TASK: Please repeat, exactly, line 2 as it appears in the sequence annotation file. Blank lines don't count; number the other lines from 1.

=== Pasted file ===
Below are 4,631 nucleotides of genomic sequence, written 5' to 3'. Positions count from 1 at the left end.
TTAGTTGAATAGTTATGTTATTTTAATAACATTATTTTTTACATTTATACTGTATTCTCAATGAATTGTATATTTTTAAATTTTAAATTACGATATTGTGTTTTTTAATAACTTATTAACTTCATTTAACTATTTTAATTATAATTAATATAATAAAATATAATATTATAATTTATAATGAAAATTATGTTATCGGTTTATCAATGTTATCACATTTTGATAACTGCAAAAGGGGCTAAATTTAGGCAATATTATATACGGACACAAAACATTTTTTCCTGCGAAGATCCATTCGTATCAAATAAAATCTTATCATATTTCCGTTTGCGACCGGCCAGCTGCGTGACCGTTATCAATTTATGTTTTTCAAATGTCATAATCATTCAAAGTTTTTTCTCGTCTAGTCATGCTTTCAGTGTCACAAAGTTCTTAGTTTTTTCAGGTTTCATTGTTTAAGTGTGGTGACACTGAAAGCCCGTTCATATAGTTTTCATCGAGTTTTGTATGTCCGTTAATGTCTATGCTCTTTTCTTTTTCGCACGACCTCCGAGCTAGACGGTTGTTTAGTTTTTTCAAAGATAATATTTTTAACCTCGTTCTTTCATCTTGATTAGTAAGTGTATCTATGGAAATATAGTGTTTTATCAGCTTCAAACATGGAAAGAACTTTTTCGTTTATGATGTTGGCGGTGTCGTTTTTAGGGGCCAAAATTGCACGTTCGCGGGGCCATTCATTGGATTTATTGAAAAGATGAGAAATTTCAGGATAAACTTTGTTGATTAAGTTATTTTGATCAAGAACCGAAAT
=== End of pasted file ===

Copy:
TTAGTTGAATAGTTATGTTATTTTAATAACATTATTTTTTACATTTATACTGTATTCTCAATGAATTGTATATTTTTAAATTTTAAATTACGATATTGTGTTTTTTAATAACTTATTAACTTCATTTAACTATTTTAATTATAATTAATATAATAAAATATAATATTATAATTTATAATGAAAATTATGTTATCGGTTTATCAATGTTATCACATTTTGATAACTGCAAAAGGGGCTAAATTTAGGCAATATTATATACGGACACAAAACATTTTTTCCTGCGAAGATCCATTCGTATCAAATAAAATCTTATCATATTTCCGTTTGCGACCGGCCAGCTGCGTGACCGTTATCAATTTATGTTTTTCAAATGTCATAATCATTCAAAGTTTTTTCTCGTCTAGTCATGCTTTCAGTGTCACAAAGTTCTTAGTTTTTTCAGGTTTCATTGTTTAAGTGTGGTGACACTGAAAGCCCGTTCATATAGTTTTCATCGAGTTTTGTATGTCCGTTAATGTCTATGCTCTTTTCTTTTTCGCACGACCTCCGAGCTAGACGGTTGTTTAGTTTTTTCAAAGATAATATTTTTAACCTCGTTCTTTCATCTTGATTAGTAAGTGTATCTATGGAAATATAGTGTTTTATCAGCTTCAAACATGGAAAGAACTTTTTCGTTTATGATGTTGGCGGTGTCGTTTTTAGGGGCCAAAATTGCACGTTCGCGGGGCCATTCATTGGATTTATTGAAAAGATGAGAAATTTCAGGATAAACTTTGTTGATTAAGTTATTTTGATCAAGAACCGAAAT